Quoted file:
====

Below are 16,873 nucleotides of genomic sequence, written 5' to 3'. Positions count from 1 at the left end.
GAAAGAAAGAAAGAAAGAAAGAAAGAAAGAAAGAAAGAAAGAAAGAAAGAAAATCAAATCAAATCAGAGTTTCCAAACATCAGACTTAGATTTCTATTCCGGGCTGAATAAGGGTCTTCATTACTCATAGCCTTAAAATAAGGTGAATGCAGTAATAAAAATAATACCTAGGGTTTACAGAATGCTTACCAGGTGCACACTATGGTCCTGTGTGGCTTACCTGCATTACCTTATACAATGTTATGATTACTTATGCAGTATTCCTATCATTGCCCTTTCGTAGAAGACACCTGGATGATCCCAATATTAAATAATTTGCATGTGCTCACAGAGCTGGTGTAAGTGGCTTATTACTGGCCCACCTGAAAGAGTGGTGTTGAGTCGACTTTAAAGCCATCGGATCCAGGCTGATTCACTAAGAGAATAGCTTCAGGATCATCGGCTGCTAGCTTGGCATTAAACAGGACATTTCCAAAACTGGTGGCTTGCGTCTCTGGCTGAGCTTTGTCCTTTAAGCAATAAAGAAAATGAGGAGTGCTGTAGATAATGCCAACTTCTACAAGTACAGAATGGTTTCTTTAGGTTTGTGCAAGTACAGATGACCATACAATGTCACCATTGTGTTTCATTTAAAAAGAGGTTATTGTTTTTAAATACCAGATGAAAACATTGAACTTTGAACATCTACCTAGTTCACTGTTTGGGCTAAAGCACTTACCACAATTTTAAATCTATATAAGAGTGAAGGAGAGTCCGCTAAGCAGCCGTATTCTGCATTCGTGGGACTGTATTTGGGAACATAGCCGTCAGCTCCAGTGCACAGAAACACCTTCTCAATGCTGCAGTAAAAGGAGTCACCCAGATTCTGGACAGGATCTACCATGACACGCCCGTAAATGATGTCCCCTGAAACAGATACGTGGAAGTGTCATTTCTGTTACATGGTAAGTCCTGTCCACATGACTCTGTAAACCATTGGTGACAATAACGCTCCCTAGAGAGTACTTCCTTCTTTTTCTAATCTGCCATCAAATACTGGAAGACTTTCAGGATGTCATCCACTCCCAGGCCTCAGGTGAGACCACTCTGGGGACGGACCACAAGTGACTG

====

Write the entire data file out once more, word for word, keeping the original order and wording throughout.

Below are 16,873 nucleotides of genomic sequence, written 5' to 3'. Positions count from 1 at the left end.
GAAAGAAAGAAAGAAAGAAAGAAAGAAAGAAAGAAAGAAAGAAAGAAAGAAAATCAAATCAAATCAGAGTTTCCAAACATCAGACTTAGATTTCTATTCCGGGCTGAATAAGGGTCTTCATTACTCATAGCCTTAAAATAAGGTGAATGCAGTAATAAAAATAATACCTAGGGTTTACAGAATGCTTACCAGGTGCACACTATGGTCCTGTGTGGCTTACCTGCATTACCTTATACAATGTTATGATTACTTATGCAGTATTCCTATCATTGCCCTTTCGTAGAAGACACCTGGATGATCCCAATATTAAATAATTTGCATGTGCTCACAGAGCTGGTGTAAGTGGCTTATTACTGGCCCACCTGAAAGAGTGGTGTTGAGTCGACTTTAAAGCCATCGGATCCAGGCTGATTCACTAAGAGAATAGCTTCAGGATCATCGGCTGCTAGCTTGGCATTAAACAGGACATTTCCAAAACTGGTGGCTTGCGTCTCTGGCTGAGCTTTGTCCTTTAAGCAATAAAGAAAATGAGGAGTGCTGTAGATAATGCCAACTTCTACAAGTACAGAATGGTTTCTTTAGGTTTGTGCAAGTACAGATGACCATACAATGTCACCATTGTGTTTCATTTAAAAAGAGGTTATTGTTTTTAAATACCAGATGAAAACATTGAACTTTGAACATCTACCTAGTTCACTGTTTGGGCTAAAGCACTTACCACAATTTTAAATCTATATAAGAGTGAAGGAGAGTCCGCTAAGCAGCCGTATTCTGCATTCGTGGGACTGTATTTGGGAACATAGCCGTCAGCTCCAGTGCACAGAAACACCTTCTCAATGCTGCAGTAAAAGGAGTCACCCAGATTCTGGACAGGATCTACCATGACACGCCCGTAAATGATGTCCCCTGAAACAGATACGTGGAAGTGTCATTTCTGTTACATGGTAAGTCCTGTCCACATGACTCTGTAAACCATTGGTGACAATAACGCTCCCTAGAGAGTACTTCCTTCTTTTTCTAATCTGCCATCAAATACTGGAAGACTTTCAGGATGTCATCCACTCCCAGGCCTCAGGTGAGACCACTCTGGGGACGGACCACAAGTGACTG